Author: Keddie, Amanda
Type of paper: Abstract refereed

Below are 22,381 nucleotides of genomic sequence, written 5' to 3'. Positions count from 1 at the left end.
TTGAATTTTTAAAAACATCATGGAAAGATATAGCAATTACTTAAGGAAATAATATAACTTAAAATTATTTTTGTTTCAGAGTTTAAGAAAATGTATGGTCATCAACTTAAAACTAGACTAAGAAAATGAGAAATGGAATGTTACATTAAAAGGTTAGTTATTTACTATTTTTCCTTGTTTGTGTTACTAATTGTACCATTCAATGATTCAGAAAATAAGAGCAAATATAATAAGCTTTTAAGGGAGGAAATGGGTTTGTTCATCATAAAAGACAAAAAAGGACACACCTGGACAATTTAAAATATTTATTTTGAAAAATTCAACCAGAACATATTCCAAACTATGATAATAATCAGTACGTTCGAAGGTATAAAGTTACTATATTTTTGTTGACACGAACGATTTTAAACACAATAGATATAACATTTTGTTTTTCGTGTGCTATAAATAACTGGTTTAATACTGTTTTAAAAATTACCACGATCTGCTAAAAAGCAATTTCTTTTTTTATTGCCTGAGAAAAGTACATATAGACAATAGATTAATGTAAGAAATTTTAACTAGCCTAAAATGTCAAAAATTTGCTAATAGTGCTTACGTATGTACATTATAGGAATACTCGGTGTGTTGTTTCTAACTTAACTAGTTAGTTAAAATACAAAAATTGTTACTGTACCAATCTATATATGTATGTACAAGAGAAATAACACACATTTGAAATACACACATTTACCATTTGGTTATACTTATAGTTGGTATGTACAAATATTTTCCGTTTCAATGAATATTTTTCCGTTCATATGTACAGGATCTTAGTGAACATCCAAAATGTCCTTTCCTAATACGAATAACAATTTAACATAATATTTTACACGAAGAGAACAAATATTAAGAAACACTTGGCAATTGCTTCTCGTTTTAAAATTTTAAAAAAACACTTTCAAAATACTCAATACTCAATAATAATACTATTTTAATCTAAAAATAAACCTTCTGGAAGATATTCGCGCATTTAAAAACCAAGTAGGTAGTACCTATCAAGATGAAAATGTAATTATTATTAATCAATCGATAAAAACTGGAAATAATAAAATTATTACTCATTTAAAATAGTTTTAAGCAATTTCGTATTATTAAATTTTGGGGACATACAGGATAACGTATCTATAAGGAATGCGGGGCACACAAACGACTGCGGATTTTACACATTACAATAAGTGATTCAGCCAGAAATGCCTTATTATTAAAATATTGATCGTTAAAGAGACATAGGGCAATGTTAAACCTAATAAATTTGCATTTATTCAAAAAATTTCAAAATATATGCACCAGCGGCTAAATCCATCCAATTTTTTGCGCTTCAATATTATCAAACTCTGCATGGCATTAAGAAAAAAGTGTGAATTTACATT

This paper explores issues of identity, Islam, justice and the education of young Muslim women. It draws on qualitative research that represents the stories of female educators and young Muslim women from education contexts in the UK and Australia. These stories are located within broader public discourses in the west that reflect unprecedented levels of hostility and fear in relation to Islam. Such discourses have generated new equity challenges for schools and communities in their attempts to support Muslim girls and women who are bearing much of the brunt of current anti-Islamic sentiment. The work of key Muslim feminist scholars informs how the paper understands the complex and varied challenges confronting Muslim women. These scholars highlight, and seek to transform, racist, sexist and Islamophobic discourses through feminist interpretations of their religion. The paper examines how young Muslim women from within and beyond school settings are understanding, and finding spaces of agency within, these discourses with reference to their faith. The paper introduces the Islamic principle of ijtihad (jurisprudential interpretation of religious text) and the practice of feminist ijtihad as key to finding such spaces. Feminist ijtihad is a form of critical literacy that is powerful in supporting Muslim women to counter the Islamophobia and gendered Islamophobia in their lives. With the utility of this practice in mind, the paper presents a range of initiatives within and beyond schools that are supporting Muslim girls and women. The paper considers the possibilities of these initiatives in encouraging Muslim girls and women to be agents of change in terms of creating their own possibilities of social/gender justice. It also considers the problematics of these initiatives in terms of their potential to reinscribe disempowering gender and ethno-cultural relations. In light of the Islamophobia endemic in most western contexts such as Australia, the misrepresentation of Islam and Muslims within public discourse and the increased significance of faith and faith identity among Muslims worldwide, the focus of this paper is highly significant. These circumstances illuminate the imperative of improving knowledge and understandings about Islamic teachings and values particularly in relation to gender. They also highlight the imperative of providing greater opportunities for listening to Muslim women and girls who are finding spaces of agency within the religious, gendered and racialised discourses that shape their identities – it is these voices to which this paper turns.